Every authoritative guideline on risk management advocates the quantitative (that is, probabilistic) evaluation of risk using Monte Carlo simulation – from ISO1, COSO2, NASA3, RAND Corporation4, AACE International5 and APM6, to Solvency II7 and Basel II/III8. There is some variation in terminology, but a general agreement on the basic process of risk management is shown in the following diagram. Key weak spots in the process are typically: risks are evaluated poorly (either qualitatively or quantitatively); and the low quality of the data collection process that helps identify and evaluate risks and their mitigation. In addition, the key failures in applying this process are: establishing the context; actually implementing the risk mitigation strategies that have been agreed; and checking the mitigations stay in place (highlighted).
Quantitative risk analysis (QRA) forms only a part of the whole risk management process (in the ‘Evaluate the Risks’ section), but it is agreed by all the authorities listed above to be an extremely valuable part. QRA is recommended because it allows one to move beyond describing risks in vague terms like “possible” and “likely” that offer no significant decision-making information, to talking in terms of numbers like “a 10% chance of losing more than $50 million”.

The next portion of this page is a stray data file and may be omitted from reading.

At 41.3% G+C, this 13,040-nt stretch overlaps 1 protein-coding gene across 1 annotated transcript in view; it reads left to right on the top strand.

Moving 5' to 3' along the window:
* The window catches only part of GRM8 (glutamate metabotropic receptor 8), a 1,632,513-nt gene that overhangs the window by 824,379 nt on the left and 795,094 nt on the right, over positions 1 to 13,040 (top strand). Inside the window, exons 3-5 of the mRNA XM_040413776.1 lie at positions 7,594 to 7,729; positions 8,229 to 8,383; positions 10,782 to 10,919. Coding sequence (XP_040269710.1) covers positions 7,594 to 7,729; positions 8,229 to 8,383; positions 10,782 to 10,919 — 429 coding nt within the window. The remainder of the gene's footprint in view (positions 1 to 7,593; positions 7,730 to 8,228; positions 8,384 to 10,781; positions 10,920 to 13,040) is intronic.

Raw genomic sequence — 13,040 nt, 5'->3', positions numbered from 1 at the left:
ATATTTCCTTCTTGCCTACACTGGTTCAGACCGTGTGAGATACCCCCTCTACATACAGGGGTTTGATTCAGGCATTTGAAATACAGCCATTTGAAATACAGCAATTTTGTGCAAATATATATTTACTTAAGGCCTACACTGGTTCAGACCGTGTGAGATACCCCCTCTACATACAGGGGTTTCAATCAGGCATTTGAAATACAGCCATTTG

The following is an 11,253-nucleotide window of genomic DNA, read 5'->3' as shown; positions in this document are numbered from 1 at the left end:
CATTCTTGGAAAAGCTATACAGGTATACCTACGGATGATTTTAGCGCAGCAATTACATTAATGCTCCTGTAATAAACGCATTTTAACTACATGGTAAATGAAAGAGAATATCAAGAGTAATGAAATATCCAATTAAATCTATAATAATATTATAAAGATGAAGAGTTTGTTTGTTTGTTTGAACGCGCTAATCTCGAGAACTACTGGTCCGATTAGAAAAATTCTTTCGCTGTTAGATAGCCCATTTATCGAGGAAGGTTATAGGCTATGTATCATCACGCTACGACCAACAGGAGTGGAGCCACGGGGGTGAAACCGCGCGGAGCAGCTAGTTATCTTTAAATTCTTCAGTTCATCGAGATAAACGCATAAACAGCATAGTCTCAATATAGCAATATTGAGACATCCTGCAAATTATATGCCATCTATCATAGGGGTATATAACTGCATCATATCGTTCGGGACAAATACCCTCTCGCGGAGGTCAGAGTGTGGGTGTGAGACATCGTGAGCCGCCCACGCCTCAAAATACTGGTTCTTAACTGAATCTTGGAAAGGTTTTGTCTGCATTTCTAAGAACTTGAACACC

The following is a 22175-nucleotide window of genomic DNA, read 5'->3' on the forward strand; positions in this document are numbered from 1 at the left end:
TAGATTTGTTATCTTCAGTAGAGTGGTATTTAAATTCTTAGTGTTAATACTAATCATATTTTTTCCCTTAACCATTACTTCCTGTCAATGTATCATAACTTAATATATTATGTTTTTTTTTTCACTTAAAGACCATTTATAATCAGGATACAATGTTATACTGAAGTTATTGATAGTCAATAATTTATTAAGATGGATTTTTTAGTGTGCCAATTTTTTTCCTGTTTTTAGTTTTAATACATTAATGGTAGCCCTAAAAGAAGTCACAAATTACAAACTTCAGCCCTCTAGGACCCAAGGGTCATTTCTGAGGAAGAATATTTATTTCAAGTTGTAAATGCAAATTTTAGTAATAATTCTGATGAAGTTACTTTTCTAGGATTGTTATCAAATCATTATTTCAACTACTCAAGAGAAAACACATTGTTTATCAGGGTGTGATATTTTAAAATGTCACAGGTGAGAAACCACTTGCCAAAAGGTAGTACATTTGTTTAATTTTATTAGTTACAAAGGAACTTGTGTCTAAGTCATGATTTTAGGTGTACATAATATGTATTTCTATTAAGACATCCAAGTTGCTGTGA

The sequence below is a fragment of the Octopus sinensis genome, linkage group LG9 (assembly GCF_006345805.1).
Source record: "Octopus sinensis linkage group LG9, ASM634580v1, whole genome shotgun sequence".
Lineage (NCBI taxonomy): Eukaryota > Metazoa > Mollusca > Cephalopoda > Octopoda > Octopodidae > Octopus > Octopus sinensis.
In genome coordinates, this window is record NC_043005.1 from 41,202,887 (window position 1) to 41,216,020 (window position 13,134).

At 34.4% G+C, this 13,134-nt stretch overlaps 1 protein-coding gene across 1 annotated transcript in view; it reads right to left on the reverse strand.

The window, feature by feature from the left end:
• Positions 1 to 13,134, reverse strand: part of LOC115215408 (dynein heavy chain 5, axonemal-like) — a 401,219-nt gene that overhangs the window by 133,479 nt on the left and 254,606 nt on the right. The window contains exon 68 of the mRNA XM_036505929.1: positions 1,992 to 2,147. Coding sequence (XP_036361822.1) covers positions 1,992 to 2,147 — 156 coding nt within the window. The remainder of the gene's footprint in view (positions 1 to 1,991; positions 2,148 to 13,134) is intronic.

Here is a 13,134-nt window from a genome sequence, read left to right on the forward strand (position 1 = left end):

Despite this, only about one quarter of corporate strategic planning departments truly use simulation analysis (the most useful means of evaluating risks), and only a third quantify their risks at all9. In our experience, the primary reasons for this gap in take-up are:
- The perception that probabilistic modeling is too difficult to implement;
- The models are ‘black boxes’ that few people understand and can explain;
- Management are unclear about how much they can trust the analyses, what they can learn from them, or how to use the results; and
- The perception that risk analysis is a lot of guesswork somehow turned into hard numbers that can be wildly inaccurate.